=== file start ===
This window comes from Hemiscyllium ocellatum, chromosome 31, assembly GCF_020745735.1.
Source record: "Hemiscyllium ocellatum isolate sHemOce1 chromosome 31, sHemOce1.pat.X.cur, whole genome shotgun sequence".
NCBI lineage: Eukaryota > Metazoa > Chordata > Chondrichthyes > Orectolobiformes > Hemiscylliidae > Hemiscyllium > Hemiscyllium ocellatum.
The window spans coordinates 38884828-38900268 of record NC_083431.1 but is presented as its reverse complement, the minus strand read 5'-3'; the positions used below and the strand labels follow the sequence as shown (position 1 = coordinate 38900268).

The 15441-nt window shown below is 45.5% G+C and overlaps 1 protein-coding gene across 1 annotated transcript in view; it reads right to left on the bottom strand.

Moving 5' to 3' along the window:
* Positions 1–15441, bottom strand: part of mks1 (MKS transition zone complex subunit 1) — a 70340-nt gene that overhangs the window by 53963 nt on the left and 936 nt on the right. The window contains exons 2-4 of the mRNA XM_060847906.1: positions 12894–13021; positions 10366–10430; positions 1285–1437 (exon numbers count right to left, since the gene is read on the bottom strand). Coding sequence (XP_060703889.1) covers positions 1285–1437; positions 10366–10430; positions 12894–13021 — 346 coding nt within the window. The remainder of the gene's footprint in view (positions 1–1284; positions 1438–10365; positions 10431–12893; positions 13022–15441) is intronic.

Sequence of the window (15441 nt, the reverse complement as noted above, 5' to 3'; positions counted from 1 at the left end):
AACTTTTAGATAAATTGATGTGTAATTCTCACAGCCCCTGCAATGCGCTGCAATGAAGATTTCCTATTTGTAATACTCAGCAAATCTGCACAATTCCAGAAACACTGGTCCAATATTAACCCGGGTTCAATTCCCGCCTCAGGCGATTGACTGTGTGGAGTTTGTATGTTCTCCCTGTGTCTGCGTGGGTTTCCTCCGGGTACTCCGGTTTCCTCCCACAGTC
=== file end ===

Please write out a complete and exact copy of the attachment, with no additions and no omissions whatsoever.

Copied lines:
This window comes from Hemiscyllium ocellatum, chromosome 31, assembly GCF_020745735.1.
Source record: "Hemiscyllium ocellatum isolate sHemOce1 chromosome 31, sHemOce1.pat.X.cur, whole genome shotgun sequence".
NCBI lineage: Eukaryota > Metazoa > Chordata > Chondrichthyes > Orectolobiformes > Hemiscylliidae > Hemiscyllium > Hemiscyllium ocellatum.
The window spans coordinates 38884828-38900268 of record NC_083431.1 but is presented as its reverse complement, the minus strand read 5'-3'; the positions used below and the strand labels follow the sequence as shown (position 1 = coordinate 38900268).

The 15441-nt window shown below is 45.5% G+C and overlaps 1 protein-coding gene across 1 annotated transcript in view; it reads right to left on the bottom strand.

Moving 5' to 3' along the window:
* Positions 1–15441, bottom strand: part of mks1 (MKS transition zone complex subunit 1) — a 70340-nt gene that overhangs the window by 53963 nt on the left and 936 nt on the right. The window contains exons 2-4 of the mRNA XM_060847906.1: positions 12894–13021; positions 10366–10430; positions 1285–1437 (exon numbers count right to left, since the gene is read on the bottom strand). Coding sequence (XP_060703889.1) covers positions 1285–1437; positions 10366–10430; positions 12894–13021 — 346 coding nt within the window. The remainder of the gene's footprint in view (positions 1–1284; positions 1438–10365; positions 10431–12893; positions 13022–15441) is intronic.

Sequence of the window (15441 nt, the reverse complement as noted above, 5' to 3'; positions counted from 1 at the left end):
AACTTTTAGATAAATTGATGTGTAATTCTCACAGCCCCTGCAATGCGCTGCAATGAAGATTTCCTATTTGTAATACTCAGCAAATCTGCACAATTCCAGAAACACTGGTCCAATATTAACCCGGGTTCAATTCCCGCCTCAGGCGATTGACTGTGTGGAGTTTGTATGTTCTCCCTGTGTCTGCGTGGGTTTCCTCCGGGTACTCCGGTTTCCTCCCACAGTC